Although there are various renewable energy resources such as wind, solar, geothermal, hydropower, biomass, and so on, solar energy is the most plentiful source. The amount of solar energy that reaches the earth's surface in just four hours is estimated to be greater than the amount of solar energy consumed by the entire world's population in one year [4]. Additionally, according to the International Energy Agency's (IEA) technological roadmap, solar energy could provide up to 27% of the global electricity by 2050. Specifically, the IEA states that 16% can be obtained by direct conversion via PV and 11% from solar thermal systems [5].

Energy from solar radiation can be directly collected in two forms: solar electricity and solar thermal. In photovoltaic technology, solar radiation is directly converted to electrical energy, while in solar thermal technology, dissipative heat from solar radiation is utilized as thermal energy in useful applications. Integrating these two techniques enables the exploitation of the most significant amount of solar radiation. This combination leads to a hybrid system called the Photovoltaic/Thermal System (PV/T). The PV cell integrates with the thermal collector, heat exchanger, or flow channel underneath the PV cells to simultaneously produce electrical and thermal energy.

Large areas of conventional PV arrays are required to harness and produce usable energy. Concentrated solar radiation on PV cells effectively reduces the area of PV receivers while harnessing the same amount of solar radiation; this technology is known as CPV. The main idea of the CPV is to replace the PV cell material with inexpensive concentrator optics that concentrate sunlight onto PV cells, enabling them to harness the same amount of solar radiation but with fewer PV receivers. The main problem with CPV is that it causes elevated PV surface temperature due to concentrated solar radiation, requiring active cooling. On the other hand, the main problem with a hybrid PV/T system is the limited thermal energy produced. We can tackle these issues by presenting the concept of a concentrating photovoltaic thermal system (CPVT). The excess heat generated in PV cells is harvested and converted into thermal energy in the CPVT system. Therefore, the PV cells maintain a moderate temperature.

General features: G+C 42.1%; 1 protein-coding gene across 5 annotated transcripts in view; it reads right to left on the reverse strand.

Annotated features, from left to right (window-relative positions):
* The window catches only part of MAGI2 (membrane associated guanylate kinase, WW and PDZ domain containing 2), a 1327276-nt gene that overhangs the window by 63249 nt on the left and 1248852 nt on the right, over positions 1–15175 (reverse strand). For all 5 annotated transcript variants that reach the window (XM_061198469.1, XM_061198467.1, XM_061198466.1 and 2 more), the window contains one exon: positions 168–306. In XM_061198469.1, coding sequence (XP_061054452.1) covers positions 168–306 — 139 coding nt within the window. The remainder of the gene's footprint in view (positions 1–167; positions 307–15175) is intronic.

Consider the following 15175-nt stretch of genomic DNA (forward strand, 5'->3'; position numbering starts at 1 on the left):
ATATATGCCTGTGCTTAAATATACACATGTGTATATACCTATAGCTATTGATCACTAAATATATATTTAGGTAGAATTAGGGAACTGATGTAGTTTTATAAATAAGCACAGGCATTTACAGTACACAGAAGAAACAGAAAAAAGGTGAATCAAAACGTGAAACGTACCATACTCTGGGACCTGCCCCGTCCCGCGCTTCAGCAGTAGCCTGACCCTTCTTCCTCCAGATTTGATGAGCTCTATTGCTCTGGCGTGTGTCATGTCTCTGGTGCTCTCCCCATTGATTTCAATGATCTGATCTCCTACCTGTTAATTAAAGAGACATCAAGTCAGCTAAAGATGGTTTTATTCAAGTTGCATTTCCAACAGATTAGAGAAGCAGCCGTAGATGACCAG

The hybrid CPVT system is comprised of high-efficiency multijunction PV solar cells (MJPV) [6], [7]. The MJPV absorbs a large part of the solar spectrum and is also known as a tandem, consisting of multiple material layers stacked on top of one another using gallium indium phosphide (GaInP), gallium arsenide (GaAs), and germanium (Ge). Each semiconductor utilizes a different wavelength range of the solar spectrum to generate electricity [8]. Over the last 45 years, MJPV has progressed tremendously and achieved higher efficiencies. Compared with the other PV cell technologies, the highest independently certified efficiencies for MJPV solar cells have grown from 29.1% in 2018 to the latest confirmed efficiency record of 47.1% in 2020 [9]. Accordingly, MJPV solar cells have become preferred over single-junction PV cells to be integrated into CPV systems as they have high electrical efficiency, lower temperature coefficients, and better response to highly concentrated solar radiation.